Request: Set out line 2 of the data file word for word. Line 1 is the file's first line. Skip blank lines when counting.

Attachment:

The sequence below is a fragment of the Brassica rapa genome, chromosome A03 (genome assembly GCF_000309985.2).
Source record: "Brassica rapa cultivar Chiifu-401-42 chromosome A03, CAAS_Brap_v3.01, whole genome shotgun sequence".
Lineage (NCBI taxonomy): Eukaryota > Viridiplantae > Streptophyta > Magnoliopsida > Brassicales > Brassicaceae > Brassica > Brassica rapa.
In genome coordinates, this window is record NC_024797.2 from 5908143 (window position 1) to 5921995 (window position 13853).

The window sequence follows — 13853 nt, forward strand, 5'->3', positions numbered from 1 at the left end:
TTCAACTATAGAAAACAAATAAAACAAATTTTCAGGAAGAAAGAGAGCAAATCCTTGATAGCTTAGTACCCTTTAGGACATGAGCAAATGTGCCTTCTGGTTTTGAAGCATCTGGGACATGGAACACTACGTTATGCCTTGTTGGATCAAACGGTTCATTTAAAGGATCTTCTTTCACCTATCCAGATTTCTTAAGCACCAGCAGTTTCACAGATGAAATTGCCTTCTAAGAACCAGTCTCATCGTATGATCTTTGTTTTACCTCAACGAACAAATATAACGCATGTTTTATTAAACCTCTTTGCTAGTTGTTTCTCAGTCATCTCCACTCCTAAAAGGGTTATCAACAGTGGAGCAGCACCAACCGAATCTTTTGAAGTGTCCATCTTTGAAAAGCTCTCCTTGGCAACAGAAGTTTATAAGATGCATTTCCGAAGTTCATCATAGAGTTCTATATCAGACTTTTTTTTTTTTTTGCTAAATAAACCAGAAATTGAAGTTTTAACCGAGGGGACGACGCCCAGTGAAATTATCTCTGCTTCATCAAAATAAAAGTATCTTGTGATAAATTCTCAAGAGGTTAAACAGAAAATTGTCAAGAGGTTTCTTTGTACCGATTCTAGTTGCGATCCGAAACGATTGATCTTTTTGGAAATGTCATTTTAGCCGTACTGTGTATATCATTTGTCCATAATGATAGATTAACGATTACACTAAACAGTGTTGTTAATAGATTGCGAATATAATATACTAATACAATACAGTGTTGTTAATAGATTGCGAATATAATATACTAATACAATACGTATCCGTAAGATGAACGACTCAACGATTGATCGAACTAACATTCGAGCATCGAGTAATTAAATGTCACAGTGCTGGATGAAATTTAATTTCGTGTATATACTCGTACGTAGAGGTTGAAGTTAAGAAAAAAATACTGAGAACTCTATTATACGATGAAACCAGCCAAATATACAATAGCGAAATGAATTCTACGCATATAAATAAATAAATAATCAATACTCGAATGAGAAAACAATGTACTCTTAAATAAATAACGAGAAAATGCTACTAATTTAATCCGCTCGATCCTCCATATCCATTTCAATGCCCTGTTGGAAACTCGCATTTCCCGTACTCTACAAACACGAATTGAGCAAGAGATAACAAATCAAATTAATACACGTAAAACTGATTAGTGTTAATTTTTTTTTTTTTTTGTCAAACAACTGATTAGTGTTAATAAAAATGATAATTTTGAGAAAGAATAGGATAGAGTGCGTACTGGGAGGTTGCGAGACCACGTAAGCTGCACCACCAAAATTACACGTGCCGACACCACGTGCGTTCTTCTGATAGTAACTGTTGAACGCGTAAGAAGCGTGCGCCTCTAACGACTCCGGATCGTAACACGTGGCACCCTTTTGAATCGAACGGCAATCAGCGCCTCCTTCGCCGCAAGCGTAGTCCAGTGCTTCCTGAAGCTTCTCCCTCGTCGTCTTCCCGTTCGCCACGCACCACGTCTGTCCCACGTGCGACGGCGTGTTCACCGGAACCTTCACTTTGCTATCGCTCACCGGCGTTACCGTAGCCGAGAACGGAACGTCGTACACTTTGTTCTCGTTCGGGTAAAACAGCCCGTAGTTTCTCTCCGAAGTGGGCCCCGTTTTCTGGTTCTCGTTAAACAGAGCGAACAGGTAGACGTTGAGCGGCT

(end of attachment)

Source record: "Brassica rapa cultivar Chiifu-401-42 chromosome A03, CAAS_Brap_v3.01, whole genome shotgun sequence".